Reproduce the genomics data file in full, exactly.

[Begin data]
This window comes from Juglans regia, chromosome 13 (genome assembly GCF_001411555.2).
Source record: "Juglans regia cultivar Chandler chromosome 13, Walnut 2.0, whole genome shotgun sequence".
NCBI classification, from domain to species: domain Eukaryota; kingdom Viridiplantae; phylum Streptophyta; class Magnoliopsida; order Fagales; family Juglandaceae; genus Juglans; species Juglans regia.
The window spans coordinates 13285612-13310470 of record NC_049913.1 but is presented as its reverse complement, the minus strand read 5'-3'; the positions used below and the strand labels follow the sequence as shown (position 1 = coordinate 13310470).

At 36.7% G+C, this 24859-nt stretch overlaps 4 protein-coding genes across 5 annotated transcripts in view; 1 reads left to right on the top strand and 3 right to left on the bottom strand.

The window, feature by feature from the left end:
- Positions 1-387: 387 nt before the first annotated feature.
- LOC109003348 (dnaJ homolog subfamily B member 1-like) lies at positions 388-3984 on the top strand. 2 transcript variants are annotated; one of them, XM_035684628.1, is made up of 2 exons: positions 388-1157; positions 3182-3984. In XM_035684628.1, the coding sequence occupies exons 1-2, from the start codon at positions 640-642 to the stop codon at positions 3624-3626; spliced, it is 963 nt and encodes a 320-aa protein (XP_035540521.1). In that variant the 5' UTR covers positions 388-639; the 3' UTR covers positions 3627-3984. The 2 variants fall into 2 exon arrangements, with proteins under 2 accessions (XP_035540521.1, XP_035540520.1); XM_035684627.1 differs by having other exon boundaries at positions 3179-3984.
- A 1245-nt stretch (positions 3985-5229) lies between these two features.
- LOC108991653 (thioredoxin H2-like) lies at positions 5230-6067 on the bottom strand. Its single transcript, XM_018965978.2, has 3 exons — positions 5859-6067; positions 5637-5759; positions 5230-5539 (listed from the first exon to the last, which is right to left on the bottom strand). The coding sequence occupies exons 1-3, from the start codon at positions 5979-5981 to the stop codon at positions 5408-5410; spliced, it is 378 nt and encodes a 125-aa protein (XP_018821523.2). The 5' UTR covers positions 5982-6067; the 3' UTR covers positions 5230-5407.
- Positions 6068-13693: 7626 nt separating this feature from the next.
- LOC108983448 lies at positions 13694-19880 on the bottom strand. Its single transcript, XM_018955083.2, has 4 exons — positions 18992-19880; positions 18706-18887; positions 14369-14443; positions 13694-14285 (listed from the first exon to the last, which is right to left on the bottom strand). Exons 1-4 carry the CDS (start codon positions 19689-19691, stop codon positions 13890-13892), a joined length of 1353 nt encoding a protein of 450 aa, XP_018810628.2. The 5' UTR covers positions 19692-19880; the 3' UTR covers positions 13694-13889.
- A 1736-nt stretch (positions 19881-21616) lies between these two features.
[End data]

This window comes from Juglans regia, chromosome 13 (genome assembly GCF_001411555.2).
Source record: "Juglans regia cultivar Chandler chromosome 13, Walnut 2.0, whole genome shotgun sequence".
NCBI classification, from domain to species: domain Eukaryota; kingdom Viridiplantae; phylum Streptophyta; class Magnoliopsida; order Fagales; family Juglandaceae; genus Juglans; species Juglans regia.
The window spans coordinates 13285612-13310470 of record NC_049913.1 but is presented as its reverse complement, the minus strand read 5'-3'; the positions used below and the strand labels follow the sequence as shown (position 1 = coordinate 13310470).

At 36.7% G+C, this 24859-nt stretch overlaps 4 protein-coding genes across 5 annotated transcripts in view; 1 reads left to right on the top strand and 3 right to left on the bottom strand.

The window, feature by feature from the left end:
- Positions 1-387: 387 nt before the first annotated feature.
- LOC109003348 (dnaJ homolog subfamily B member 1-like) lies at positions 388-3984 on the top strand. 2 transcript variants are annotated; one of them, XM_035684628.1, is made up of 2 exons: positions 388-1157; positions 3182-3984. In XM_035684628.1, the coding sequence occupies exons 1-2, from the start codon at positions 640-642 to the stop codon at positions 3624-3626; spliced, it is 963 nt and encodes a 320-aa protein (XP_035540521.1). In that variant the 5' UTR covers positions 388-639; the 3' UTR covers positions 3627-3984. The 2 variants fall into 2 exon arrangements, with proteins under 2 accessions (XP_035540521.1, XP_035540520.1); XM_035684627.1 differs by having other exon boundaries at positions 3179-3984.
- A 1245-nt stretch (positions 3985-5229) lies between these two features.
- LOC108991653 (thioredoxin H2-like) lies at positions 5230-6067 on the bottom strand. Its single transcript, XM_018965978.2, has 3 exons — positions 5859-6067; positions 5637-5759; positions 5230-5539 (listed from the first exon to the last, which is right to left on the bottom strand). The coding sequence occupies exons 1-3, from the start codon at positions 5979-5981 to the stop codon at positions 5408-5410; spliced, it is 378 nt and encodes a 125-aa protein (XP_018821523.2). The 5' UTR covers positions 5982-6067; the 3' UTR covers positions 5230-5407.
- Positions 6068-13693: 7626 nt separating this feature from the next.
- LOC108983448 lies at positions 13694-19880 on the bottom strand. Its single transcript, XM_018955083.2, has 4 exons — positions 18992-19880; positions 18706-18887; positions 14369-14443; positions 13694-14285 (listed from the first exon to the last, which is right to left on the bottom strand). Exons 1-4 carry the CDS (start codon positions 19689-19691, stop codon positions 13890-13892), a joined length of 1353 nt encoding a protein of 450 aa, XP_018810628.2. The 5' UTR covers positions 19692-19880; the 3' UTR covers positions 13694-13889.
- A 1736-nt stretch (positions 19881-21616) lies between these two features.